Beauty thing

Located on the French-Swiss border, the LHCb is one of many detectors along the 17-mile loop of the Large Hadron Collider (LHC). LHCb also examines the results of proton-proton collisions, but its focus is on very rare decays such as B mesons.

“Rare decay is another way to try to find heavy particles,” says Patrick Koppenburg, a particle physicist at LHCb. Instead of crushing protons and looking for signs of new particles in detritus, as when the LHC successfully brute-forced the Higgs boson, the LHCb looks for subtle fluctuations in one-millionth of the event. That is, the rare decay of B mesons does not directly produce new particles. Muons and kaons are old hats, but the rate at which collapse occurs can depend on heavy particles that are not yet visible, affecting behind-the-scenes results. For example, in the 1960s, a rare decay of kaons suggested the existence of a charm quark before it was discovered directly. LHCb is designed to pull these needles out of a pile of hay. However, it is still difficult to work with and full of experimental uncertainty.

Second, there are theoretical uncertainties to consider. A prediction of the Standard Model where researchers compare results. Part of the excitement surrounding the latest LHCb results is that the breakdown of certain B mesons is “clean”. The theoretical uncertainty is very small. By eliminating one source of error, you can easily see if the difference between an electron and a muon is real.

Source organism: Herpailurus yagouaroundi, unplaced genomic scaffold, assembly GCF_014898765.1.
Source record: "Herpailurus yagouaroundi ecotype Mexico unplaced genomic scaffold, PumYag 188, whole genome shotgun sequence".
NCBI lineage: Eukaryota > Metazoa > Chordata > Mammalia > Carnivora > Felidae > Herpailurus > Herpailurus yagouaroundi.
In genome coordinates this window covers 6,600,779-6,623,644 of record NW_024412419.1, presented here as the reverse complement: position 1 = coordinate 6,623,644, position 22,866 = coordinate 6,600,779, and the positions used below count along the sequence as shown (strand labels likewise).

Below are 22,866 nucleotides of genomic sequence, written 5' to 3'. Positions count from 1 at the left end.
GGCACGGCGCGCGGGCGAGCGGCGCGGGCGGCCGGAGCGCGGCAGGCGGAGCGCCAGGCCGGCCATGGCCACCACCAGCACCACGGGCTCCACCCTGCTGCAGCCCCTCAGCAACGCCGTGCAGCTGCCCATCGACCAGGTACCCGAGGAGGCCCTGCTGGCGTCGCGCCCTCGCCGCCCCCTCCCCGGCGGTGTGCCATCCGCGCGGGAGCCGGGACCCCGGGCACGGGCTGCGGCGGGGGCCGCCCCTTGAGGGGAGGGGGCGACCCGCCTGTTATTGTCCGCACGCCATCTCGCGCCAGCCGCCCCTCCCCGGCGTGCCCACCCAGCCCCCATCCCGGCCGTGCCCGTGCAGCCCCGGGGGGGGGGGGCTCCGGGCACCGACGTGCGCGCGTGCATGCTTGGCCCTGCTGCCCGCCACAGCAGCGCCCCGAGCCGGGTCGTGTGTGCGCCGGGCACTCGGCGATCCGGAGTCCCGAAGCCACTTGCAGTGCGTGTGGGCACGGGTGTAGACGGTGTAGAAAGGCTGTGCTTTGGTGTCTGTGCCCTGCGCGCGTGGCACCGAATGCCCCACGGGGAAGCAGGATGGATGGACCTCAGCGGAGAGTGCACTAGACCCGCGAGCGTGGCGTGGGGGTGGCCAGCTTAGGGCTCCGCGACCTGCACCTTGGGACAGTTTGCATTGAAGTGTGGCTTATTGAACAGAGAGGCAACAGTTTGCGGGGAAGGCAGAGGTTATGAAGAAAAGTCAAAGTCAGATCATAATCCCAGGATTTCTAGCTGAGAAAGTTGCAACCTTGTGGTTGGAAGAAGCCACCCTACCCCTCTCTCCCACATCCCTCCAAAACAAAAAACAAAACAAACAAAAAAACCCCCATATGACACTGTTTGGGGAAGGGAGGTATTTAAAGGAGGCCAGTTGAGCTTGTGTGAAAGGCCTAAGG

Since the beginning of the Standard Model in the 1970s, theoretical physicists have proposed models that explain this difference in the form of new particles. The two top candidates are Z'(pronounced “G-Prime”), a variation of the existing Z boson, and leptoquark, a particle that connects leptons and quarks. In the coming days and weeks, theorists will update their models with the latest results.In fact, three Preprint paper It was Already released Within 24 hours after the LHCb results were announced.

However, the physics of this rare decay has not yet been resolved, and much more data is needed before claiming that the new particles are the cause. The best option for confirmation is the Japanese experiment Bell II. Mikihiko Nakao, a researcher involved in Bell II, predicts that it will take about five years to catch up with the sensitivity of LHCb.

Currently, LHCb is shut down for maintenance. But resuming with an upgraded detector next year could double all the data retrieved in the last decade, according to Koppe-Berg, in just one year. In April, future results of the Muon g-2 experiment at the Fermi National Accelerator Laboratory in Batavia, Illinois may also shed light on the differences between leptons.

Physicists are aware that this latest result (data uplift) may only be a statistical variation. Disappointed several times before, they are careful to hedge their bets so as not to convey certainty or excessive hype.

But if it’s real, well, it would be beautiful. Unexplained results captivate physicists with the world’s largest particle collider